We concluded our 2-week rotation of "Jungle"-themed storytimes with the Storytime-To-Go program this week. Like most animal themes, this one was well-received and had some great books and fun activities. I saw an average of 4-5 groups each day for a 20-30 minute storytime per group. Each storytime started with an introduction, the letter-of-the-day (Jj), and our "story song", followed by 2-3 book and 1-3 activities.
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Tall by Jez Alborough, very little text, shows how "small" and "tall" are relative terms
Hide And Seek in the Jungle by Sean Callery, lift-a-flap with clues, mothers & babies
Tiny Little Fly by Michael Rosen & Kevin Waldrow, interactive, repetition
Do Crocs Kiss? by Salina Yoon, lift-a-flap, animal sounds, rhyming text
Count The Monkeys by Mac Barnett & Kevin Cornell, highly interactive, silly, very fun!
Splash! by Flora McDonnell, very short and simple, good for the younger kids
Five Little Monkey Reading In Bed by Eileen Christelow, little longer, but fun
Wild Child by Steven Salerno, adults will appreciate most, lots of sounds & actions
Just The Thing by Damian Harvey & Lynne Chapman, cute and funny, little long
What To Do If an Elephant Stands On Your Foot by Michelle Robinson & Peter Reynolds
Giant Pop-Out Safari! by Chronicle Books, short & simple, good for younger kids
If You're Happy And You Know It - Jungle Edition by James Warhola, to be sung
And I completely forgot to include my favorite book in the photo above because it wasn't with the others, It's A Tiger! by David LaRochelle & Jeremy Tankard. This is a great storytime book because it can be very interactive and include lots of movement in acting out the story: running, stooping down, climbing, swinging, jumping, and swimming.
I always tell the kids, "You know how when we have stories I ask you to sit criss-cross applesauce and put your hands in your lap? Well, guess what! Our next story is NOT a sit-down-and-be-still story, it's a stand-up-and-move story!"
There were a couple of other songs and rhymes I tried, but didn't really seem to go over that well, so I'm just going to include the ones the kids really liked and I used repeatedly, which were the two different "Five Little Monkeys" rhymes, and a song that allowed them to make animal sounds.
Five Little Monkeys Jumping On The Bed
Five little monkeys, jumping on the bed.
(hold up 5 fingers, move hand up & down)
One fell off and bumped his head.
(Put hand to head)
Mama called the doctor, and the doctor said,
(hold hand to mouth & ear like phone)
"No more monkeys jumping on the bed!"
(point and wag finger at audience)
Four little monkeys....[continue down to zero]
Five Little Monkeys Swinging In A Tree
Five little monkeys, swinging in a tree;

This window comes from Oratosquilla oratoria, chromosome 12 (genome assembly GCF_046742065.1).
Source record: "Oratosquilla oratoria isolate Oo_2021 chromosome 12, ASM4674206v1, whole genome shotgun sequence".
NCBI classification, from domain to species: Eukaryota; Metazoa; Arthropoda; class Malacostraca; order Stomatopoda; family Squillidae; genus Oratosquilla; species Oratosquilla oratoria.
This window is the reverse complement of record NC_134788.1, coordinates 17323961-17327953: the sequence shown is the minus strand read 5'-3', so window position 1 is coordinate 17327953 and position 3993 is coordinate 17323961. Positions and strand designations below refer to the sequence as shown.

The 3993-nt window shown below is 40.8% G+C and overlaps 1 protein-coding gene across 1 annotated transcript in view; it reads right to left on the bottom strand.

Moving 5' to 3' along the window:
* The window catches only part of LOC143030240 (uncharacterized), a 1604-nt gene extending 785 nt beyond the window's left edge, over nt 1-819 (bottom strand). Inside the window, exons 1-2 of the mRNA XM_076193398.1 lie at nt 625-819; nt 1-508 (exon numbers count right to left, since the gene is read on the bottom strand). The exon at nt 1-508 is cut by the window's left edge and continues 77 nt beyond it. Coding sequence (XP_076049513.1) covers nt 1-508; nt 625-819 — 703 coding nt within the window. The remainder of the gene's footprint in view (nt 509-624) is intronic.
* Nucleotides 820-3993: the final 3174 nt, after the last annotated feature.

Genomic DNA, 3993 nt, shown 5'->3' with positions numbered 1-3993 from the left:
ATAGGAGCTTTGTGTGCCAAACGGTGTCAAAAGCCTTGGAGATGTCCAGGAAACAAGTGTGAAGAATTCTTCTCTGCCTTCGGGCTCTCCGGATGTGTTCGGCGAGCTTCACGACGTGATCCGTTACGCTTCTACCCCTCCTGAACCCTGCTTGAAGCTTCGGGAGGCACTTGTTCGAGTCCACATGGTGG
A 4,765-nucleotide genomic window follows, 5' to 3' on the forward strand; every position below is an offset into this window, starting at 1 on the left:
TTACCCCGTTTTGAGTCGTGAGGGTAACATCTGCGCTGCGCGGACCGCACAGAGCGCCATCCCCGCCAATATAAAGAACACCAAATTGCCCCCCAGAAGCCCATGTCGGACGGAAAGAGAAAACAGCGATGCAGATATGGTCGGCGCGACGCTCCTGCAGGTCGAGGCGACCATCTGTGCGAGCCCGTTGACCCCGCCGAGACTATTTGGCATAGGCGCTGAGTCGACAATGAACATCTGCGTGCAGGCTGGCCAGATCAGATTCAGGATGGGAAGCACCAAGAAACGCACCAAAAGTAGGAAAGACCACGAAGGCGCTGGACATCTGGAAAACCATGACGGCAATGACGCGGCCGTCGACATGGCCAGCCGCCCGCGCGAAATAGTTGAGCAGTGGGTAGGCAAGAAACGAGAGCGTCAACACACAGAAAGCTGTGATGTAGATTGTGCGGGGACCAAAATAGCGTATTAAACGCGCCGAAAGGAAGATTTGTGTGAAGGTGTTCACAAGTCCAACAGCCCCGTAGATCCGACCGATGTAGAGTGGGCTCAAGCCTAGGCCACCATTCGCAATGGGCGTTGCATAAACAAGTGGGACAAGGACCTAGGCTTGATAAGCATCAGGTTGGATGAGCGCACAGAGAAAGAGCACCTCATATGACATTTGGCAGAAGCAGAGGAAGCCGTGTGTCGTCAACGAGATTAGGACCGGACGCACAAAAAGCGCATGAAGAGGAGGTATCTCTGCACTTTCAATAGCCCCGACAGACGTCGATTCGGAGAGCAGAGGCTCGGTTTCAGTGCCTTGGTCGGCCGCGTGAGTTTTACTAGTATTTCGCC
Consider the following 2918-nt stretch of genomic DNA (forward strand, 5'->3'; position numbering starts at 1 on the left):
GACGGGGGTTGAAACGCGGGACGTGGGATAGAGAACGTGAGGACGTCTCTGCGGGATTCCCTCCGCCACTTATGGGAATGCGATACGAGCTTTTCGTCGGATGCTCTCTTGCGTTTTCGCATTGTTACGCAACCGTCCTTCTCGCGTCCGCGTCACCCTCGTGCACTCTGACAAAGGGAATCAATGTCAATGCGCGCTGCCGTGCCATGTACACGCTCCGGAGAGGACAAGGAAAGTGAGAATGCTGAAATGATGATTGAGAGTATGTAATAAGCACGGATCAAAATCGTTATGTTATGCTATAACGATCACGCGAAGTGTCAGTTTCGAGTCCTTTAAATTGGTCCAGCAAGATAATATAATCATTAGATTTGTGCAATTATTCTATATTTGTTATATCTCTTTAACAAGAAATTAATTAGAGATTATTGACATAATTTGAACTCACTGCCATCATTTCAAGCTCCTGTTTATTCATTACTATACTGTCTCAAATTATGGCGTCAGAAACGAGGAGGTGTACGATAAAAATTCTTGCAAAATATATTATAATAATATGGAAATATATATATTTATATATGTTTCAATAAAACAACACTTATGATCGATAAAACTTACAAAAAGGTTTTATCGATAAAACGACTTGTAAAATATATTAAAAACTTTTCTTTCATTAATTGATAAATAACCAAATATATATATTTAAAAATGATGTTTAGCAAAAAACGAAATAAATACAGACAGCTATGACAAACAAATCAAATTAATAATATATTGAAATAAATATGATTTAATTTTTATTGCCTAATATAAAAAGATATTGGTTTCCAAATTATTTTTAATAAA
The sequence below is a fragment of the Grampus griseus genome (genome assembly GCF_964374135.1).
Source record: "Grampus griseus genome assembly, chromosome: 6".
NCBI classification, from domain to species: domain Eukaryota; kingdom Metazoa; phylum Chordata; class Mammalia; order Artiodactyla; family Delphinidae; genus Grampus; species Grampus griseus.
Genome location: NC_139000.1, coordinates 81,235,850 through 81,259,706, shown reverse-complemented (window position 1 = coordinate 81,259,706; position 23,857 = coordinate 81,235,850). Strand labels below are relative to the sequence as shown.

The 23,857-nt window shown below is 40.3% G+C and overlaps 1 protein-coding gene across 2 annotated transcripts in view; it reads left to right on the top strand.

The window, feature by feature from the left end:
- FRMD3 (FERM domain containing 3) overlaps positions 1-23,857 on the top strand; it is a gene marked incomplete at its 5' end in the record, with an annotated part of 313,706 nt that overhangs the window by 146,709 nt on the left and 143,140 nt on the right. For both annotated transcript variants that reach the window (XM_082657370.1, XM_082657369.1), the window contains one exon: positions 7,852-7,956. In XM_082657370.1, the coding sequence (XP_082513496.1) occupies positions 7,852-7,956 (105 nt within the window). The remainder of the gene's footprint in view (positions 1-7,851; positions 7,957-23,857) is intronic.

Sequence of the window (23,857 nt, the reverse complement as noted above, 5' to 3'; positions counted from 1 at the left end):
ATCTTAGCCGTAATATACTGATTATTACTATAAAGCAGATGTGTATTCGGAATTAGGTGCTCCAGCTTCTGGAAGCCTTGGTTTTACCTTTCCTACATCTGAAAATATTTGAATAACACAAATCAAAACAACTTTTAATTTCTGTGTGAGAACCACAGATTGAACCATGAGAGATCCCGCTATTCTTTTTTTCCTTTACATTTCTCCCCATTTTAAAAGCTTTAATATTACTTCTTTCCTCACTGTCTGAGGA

(Hold up 5 fingers, swing hand from side to side)
Teasing Mr. Crocodile, "Can't catch me!"
(Waggle hands, use sing-song voice)
Along came Mr. Crocodile, as quiet as can be,
(move hands together slowly)
And SNAPPED! that monkey right out of the tree!
(clap hand loudly)
Four little monkeys....[continue down to zero]
No little monkeys sitting in the tree,
(shake head, make zero with hand)
Just Mr. Crocodile, as happy as can be!
(big smile, rub belly)
I had a storytelling glove and velcro monkeys and crocodile I used sometimes, but sometimes I just did the hand motions so I could do the big clap at the end.
I Went To The Jungle One Day
I went to the jungle one day,
Jungle one day, jungle one day.
Saw a lion on the way,
And this is what he said: "Roar, Roar!"
Fill in the blanks with appropriate animals and sounds (or say "did" instead of "said" to incorporate actions). Suggestions are: monkey - "Ooo, ooo; eee eee", elephant - trumpet, crocodile - snap, snap, gorilla - beat chest, tiger - "Growl, growl", etc. I used the photos above to hold up so they would know what animal to say for each verse.
How It Went
The kids really enjoyed this theme. The books *I* enjoyed doing the most were Count The Monkeys and It's A Tiger!. They seemed to work well with all ages, and we all had a lot of fun with them. When I was giving my spiel about It's A Tiger! being a stand-up-and-move-around kind of a book, not a sit-criss-cross-applesauce-and-be-still kind of a book, this one boy started smiling. I asked him if that sounded good to him, and he smiled even bigger and nodded enthusiastically. This is a must-have book for any storytime collection, in my opinion.
What To Do If An Elephant Stands On Your Foot worked well with the groups that were a little older or more sophisticated who could follow the humor. The other kids still seemed to like it, but they didn't really get it or fully appreciate it. I further demonstrated the relativity of small and tall after reading Tall by first having two kids stand, and asking the group if the taller child was tall or small. Of course they all said "tall". Then I stood up and asked, "What about now?" and they all giggled. Wild Child is probably most appreciated by adults, or older kids with a colicky younger sibling at home.
They all loved doing both "Five Little Monkey" rhymes and already knew them, so I had great participation, and of course they never get tired of making animal sounds, especially roaring! I have learned to leave the roaring to the kids; after multiple storytimes roaring will destroy your voice! Same for the hard clapping, after a while, it starts to hurt.
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